A consent order is also known as a decree order and it’s any order which has been finalized by a judge with the consent of all the parties involved. It is an agreement that has been reached by the parties and then submitted to the court for approval. Once it has been approved, it has legal force on both parties. Although it is not strictly a judgment, it is binding and cannot be appealable. It can however be set aside by the court in cases of fraud or error on the part of both parties.
Consent orders can be used to finalise divorces, in children consent and finances. Moreover, consent orders can also take place in different fields and professions and mortgage agents aren’t left out. To be a mortgage agent or broker, one must be licensed and this will empower them to solicit for borrowers, negotiate, provide advisory services or carry out any other mortgage activities. Different countries and states have their regulatory laws binding on mortgage brokers in order to protect the interest of the public as well as provide standards by which brokerage activities will be carried out.
Therefore, the state expects lcensed mortgage brokers or agents to demonstrate the highest level of professionalism and ethical conduct. Failure to do this often results in a consent order also known as stipulation or sanction. In most cases, content orders are issued when the agent or broker fails to address correspondence from a regulatory body.
There are different mistakes that can lead a mortgage agent or broker to receive a consent order. For instance, if these cases are not reported within the stipulated time frame, it can result in a consent order. This include:
Change of name of individual or agency
Change of address
- Delinquent child support obligation
- An old or new criminal offence on a new licence application
- Denial of licence application or suspension/revocation of licence
- Carrying out mortgage activities without a licence.
- Demonstrate untrustworthiness and incompetency
Generally, other regulations guiding the mortgage brokers or agents practices that may result in consent order may include:
- Violated any provision regarding mortgage brokers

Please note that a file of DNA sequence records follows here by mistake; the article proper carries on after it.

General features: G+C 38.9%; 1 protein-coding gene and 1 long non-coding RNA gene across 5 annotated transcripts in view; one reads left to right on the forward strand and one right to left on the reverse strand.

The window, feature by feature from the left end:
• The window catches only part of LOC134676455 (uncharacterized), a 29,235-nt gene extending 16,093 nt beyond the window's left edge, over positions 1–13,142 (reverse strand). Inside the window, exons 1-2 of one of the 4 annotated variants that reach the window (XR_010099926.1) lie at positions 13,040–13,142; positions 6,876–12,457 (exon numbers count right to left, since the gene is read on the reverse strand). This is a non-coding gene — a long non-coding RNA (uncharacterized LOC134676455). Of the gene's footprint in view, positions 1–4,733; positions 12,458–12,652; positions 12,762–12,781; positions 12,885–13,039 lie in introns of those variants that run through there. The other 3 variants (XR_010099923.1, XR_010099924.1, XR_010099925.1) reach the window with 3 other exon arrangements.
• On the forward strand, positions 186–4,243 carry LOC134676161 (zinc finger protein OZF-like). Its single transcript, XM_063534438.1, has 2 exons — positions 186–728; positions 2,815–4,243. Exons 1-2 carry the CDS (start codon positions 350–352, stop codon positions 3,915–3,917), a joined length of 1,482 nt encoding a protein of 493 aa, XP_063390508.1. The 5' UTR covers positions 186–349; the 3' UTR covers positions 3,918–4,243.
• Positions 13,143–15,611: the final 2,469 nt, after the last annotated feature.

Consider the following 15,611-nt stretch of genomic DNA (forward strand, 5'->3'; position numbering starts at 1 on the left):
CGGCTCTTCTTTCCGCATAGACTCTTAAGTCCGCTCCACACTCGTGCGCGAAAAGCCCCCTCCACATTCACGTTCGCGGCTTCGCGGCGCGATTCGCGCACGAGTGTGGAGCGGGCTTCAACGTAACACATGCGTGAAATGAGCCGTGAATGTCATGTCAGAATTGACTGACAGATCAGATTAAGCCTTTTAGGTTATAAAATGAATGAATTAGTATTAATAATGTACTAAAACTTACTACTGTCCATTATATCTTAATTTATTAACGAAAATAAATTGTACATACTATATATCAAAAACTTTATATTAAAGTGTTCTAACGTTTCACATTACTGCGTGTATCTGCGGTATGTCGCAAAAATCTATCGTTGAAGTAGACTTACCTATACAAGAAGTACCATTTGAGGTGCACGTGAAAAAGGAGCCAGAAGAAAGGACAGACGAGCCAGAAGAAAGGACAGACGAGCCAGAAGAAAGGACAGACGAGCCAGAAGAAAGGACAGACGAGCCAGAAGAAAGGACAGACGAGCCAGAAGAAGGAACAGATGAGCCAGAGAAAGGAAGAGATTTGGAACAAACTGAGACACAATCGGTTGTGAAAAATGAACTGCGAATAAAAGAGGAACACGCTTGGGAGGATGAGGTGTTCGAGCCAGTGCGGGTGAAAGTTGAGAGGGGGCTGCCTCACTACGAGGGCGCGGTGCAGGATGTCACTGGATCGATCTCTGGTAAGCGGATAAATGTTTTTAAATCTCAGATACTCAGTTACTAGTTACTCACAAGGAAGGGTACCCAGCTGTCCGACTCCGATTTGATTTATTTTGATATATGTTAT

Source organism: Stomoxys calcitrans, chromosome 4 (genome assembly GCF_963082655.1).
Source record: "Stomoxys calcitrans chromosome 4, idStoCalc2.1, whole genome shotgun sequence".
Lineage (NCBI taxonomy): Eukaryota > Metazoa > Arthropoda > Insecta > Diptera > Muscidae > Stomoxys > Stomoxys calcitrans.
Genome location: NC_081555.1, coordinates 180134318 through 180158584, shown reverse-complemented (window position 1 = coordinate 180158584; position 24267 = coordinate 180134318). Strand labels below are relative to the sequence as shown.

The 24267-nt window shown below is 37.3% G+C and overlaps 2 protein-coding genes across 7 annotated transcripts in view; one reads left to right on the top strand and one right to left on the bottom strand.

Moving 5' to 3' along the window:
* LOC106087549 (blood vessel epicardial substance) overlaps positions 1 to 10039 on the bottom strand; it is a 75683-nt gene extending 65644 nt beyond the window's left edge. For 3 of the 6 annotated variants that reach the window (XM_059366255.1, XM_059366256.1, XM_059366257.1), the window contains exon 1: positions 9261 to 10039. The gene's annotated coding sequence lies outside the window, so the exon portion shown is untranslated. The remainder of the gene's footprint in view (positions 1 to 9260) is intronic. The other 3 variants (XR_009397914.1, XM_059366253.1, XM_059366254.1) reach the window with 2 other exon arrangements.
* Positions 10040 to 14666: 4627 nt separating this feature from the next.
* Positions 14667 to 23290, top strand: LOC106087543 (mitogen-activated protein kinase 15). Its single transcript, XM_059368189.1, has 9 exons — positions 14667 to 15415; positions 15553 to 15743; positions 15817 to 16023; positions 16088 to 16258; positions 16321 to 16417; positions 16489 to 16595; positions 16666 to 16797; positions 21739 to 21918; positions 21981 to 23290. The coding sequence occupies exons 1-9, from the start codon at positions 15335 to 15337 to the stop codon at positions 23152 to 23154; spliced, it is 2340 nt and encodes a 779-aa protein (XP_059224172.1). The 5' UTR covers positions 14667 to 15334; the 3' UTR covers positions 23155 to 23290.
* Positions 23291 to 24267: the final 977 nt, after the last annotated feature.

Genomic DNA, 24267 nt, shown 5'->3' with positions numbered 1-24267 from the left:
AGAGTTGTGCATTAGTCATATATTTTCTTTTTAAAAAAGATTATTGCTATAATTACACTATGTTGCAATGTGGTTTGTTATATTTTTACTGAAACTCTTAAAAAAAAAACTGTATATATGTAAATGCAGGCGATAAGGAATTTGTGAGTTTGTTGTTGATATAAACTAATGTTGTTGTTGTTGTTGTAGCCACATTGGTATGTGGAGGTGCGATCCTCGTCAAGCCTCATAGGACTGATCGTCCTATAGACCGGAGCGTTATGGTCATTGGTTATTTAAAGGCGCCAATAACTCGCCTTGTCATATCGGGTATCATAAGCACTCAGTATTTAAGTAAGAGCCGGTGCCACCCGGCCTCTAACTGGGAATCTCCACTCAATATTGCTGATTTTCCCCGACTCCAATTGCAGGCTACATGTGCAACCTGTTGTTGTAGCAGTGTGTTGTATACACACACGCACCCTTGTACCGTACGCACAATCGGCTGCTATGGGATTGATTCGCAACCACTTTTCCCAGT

- Violated or engaged in a pattern of violations of any state or federal law applicable to the conduct of the business of a mortgage broker/agent.
- Conducted, or will conduct its business in an unsafe and unsound manner.
- Engaged in conduct which has resulted in the suspension or revocation of its licence to conduct mortgage broker/agent business activity.
- Unfair methods of competition and unfair or deceptive acts or practices in the conduct of any trade or commerce.
- Making any representation or statement of fact in an advertisement that is false or misleading or has the tendency or capacity to be misleading, or if the mortgage broker or agent does not have sufficient information upon which a reasonable belief in the truth of the representation or statement could be based.
Sometimes, Many assume that once a consent order is resolved, no further action is necessary. However, failing to report a consent order where the agent, agency or broker is licensed can cause a domino effect of additional consent orders.
Breach of Consent Order
Failure to adhere to a consent order is considered a breach of consent order which the court does not look favourably upon. When this happens, the court will usually enforce the order, and you will be liable to fulfil the responsibilities immediately. Expect there is a very good reason for the breach of order.
If the court finds that there has been a breach, the person who has broken the order will have to cover the costs and any penalties associated with it. If the person fails to do so, the court order will be broken and this can be punishable by a fine or even prison. When you discover you have breached the order, a good rule of thumb is to seek legal advice in order to minimise the potential negative impact.
There are various disciplinary actions when an agent or brokers violate the laws and consent order is issued says Romik Yeghnazary. The board will review the violations and the recommended sanctions. Any of the following sanctions can be administered:
- Mandating the culprit to cease and desist from violations of laws
- Revoke, suspend, fine or reprimand a mortgage broker or agent
- Suspension or revocation of license
- Additional education / continuing education
- Denial of license renewal
- Termination from duties (in extreme cases)
The licensee that has committed the violations is allowed to continue with their brokerage activites as long as the court does not suspend or revoke their license.
Payment of Fines and Cost
There are terms and conditions for payment of disciplinary fines and cost which must be paid even if the agent/agency/ broker is suspended, denied licence renewal or ceases to be one.
Amount ordered is due to be paid according to agreement and consent order. If there are no instructions, payment should be made within 30 days. Where instalment is applicable, payment should be made according to the dates given.